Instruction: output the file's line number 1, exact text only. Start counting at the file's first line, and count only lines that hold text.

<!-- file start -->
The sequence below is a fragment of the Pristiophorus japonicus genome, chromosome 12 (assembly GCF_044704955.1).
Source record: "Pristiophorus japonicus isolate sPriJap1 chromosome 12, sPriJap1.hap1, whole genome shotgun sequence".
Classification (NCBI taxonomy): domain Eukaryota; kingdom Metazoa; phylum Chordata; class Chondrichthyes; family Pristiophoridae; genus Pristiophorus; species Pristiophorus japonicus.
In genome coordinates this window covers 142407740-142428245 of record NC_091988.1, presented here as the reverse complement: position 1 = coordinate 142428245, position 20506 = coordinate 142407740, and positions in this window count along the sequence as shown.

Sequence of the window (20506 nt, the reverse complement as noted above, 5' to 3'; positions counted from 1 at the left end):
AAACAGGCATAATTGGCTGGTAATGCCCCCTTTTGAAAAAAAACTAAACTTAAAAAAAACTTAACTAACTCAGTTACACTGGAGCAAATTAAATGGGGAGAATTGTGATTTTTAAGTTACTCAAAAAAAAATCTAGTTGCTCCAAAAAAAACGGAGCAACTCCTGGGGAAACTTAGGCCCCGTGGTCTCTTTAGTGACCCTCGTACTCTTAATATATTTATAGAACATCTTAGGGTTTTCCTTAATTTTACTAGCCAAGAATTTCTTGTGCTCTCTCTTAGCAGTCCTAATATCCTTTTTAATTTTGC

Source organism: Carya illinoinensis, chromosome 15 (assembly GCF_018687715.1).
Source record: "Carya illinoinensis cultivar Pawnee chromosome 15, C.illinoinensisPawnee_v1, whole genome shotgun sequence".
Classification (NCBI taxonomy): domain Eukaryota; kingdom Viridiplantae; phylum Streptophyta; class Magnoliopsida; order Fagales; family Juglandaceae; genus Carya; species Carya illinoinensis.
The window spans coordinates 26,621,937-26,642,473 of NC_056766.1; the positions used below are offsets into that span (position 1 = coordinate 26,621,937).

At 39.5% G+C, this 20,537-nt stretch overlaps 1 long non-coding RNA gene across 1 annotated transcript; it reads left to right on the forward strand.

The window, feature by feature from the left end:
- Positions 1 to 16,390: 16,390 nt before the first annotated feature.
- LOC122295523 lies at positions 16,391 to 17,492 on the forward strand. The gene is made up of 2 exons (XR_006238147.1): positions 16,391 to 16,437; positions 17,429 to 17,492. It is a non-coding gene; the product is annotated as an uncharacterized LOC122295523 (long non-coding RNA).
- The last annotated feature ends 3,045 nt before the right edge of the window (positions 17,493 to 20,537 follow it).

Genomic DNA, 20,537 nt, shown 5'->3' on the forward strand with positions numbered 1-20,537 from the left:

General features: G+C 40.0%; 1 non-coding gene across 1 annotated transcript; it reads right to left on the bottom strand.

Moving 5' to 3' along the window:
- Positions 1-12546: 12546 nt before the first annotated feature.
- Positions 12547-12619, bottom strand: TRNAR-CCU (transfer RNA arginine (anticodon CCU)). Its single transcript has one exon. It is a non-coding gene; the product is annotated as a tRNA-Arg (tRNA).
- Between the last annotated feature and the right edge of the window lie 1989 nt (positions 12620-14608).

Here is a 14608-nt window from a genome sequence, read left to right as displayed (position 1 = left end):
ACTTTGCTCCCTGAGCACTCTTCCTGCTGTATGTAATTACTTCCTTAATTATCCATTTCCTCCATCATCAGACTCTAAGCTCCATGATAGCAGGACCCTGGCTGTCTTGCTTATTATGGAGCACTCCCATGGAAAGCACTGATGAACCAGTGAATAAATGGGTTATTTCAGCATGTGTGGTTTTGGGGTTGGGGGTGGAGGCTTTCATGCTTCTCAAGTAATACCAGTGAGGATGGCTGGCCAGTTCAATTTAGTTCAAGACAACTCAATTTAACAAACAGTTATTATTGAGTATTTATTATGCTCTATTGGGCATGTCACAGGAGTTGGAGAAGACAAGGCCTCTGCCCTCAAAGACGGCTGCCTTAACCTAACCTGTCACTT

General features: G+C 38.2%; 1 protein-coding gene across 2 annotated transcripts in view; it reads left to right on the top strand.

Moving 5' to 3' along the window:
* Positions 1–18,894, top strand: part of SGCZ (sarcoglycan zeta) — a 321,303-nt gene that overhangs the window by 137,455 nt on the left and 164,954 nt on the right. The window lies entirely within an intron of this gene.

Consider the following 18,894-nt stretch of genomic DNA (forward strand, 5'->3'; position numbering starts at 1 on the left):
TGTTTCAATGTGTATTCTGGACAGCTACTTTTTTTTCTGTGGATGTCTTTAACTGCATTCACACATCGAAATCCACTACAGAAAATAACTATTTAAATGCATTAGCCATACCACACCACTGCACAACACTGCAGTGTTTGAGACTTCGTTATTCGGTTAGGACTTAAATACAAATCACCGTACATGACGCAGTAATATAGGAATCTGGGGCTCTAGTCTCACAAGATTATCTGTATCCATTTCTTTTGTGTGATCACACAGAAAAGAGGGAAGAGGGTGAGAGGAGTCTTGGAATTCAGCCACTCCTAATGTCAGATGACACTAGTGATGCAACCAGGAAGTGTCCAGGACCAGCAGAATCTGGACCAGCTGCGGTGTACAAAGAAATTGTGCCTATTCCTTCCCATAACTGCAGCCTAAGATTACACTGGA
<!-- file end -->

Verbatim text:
The sequence below is a fragment of the Pristiophorus japonicus genome, chromosome 12 (assembly GCF_044704955.1).